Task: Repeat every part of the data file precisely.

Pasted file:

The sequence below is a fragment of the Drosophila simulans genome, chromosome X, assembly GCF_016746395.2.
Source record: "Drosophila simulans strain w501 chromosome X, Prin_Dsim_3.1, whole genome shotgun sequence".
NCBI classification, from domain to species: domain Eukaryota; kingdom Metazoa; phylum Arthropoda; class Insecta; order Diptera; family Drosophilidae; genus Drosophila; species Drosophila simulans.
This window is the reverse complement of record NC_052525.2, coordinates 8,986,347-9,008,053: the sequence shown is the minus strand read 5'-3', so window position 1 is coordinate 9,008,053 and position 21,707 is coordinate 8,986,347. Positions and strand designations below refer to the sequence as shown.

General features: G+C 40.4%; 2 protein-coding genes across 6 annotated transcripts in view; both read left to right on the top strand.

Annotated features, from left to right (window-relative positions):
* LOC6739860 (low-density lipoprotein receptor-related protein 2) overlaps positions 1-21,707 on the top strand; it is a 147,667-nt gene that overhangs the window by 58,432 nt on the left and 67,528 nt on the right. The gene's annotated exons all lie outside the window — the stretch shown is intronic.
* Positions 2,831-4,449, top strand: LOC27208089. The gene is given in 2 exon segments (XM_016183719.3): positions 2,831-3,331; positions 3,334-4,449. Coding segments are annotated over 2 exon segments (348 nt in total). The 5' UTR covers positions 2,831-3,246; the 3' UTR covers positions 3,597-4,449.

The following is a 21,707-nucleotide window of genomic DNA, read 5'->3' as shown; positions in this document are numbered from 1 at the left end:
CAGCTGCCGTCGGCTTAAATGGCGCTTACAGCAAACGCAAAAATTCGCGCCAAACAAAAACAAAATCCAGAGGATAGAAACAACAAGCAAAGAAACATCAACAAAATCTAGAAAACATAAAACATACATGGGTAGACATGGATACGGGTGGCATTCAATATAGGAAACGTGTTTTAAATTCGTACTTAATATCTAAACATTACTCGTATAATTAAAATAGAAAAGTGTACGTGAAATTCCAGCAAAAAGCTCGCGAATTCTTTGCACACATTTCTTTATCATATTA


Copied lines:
The sequence below is a fragment of the Drosophila simulans genome, chromosome X, assembly GCF_016746395.2.
Source record: "Drosophila simulans strain w501 chromosome X, Prin_Dsim_3.1, whole genome shotgun sequence".
NCBI classification, from domain to species: domain Eukaryota; kingdom Metazoa; phylum Arthropoda; class Insecta; order Diptera; family Drosophilidae; genus Drosophila; species Drosophila simulans.
This window is the reverse complement of record NC_052525.2, coordinates 8,986,347-9,008,053: the sequence shown is the minus strand read 5'-3', so window position 1 is coordinate 9,008,053 and position 21,707 is coordinate 8,986,347. Positions and strand designations below refer to the sequence as shown.

General features: G+C 40.4%; 2 protein-coding genes across 6 annotated transcripts in view; both read left to right on the top strand.

Annotated features, from left to right (window-relative positions):
* LOC6739860 (low-density lipoprotein receptor-related protein 2) overlaps positions 1-21,707 on the top strand; it is a 147,667-nt gene that overhangs the window by 58,432 nt on the left and 67,528 nt on the right. The gene's annotated exons all lie outside the window — the stretch shown is intronic.
* Positions 2,831-4,449, top strand: LOC27208089. The gene is given in 2 exon segments (XM_016183719.3): positions 2,831-3,331; positions 3,334-4,449. Coding segments are annotated over 2 exon segments (348 nt in total). The 5' UTR covers positions 2,831-3,246; the 3' UTR covers positions 3,597-4,449.

The following is a 21,707-nucleotide window of genomic DNA, read 5'->3' as shown; positions in this document are numbered from 1 at the left end:
CAGCTGCCGTCGGCTTAAATGGCGCTTACAGCAAACGCAAAAATTCGCGCCAAACAAAAACAAAATCCAGAGGATAGAAACAACAAGCAAAGAAACATCAACAAAATCTAGAAAACATAAAACATACATGGGTAGACATGGATACGGGTGGCATTCAATATAGGAAACGTGTTTTAAATTCGTACTTAATATCTAAACATTACTCGTATAATTAAAATAGAAAAGTGTACGTGAAATTCCAGCAAAAAGCTCGCGAATTCTTTGCACACATTTCTTTATCATATTA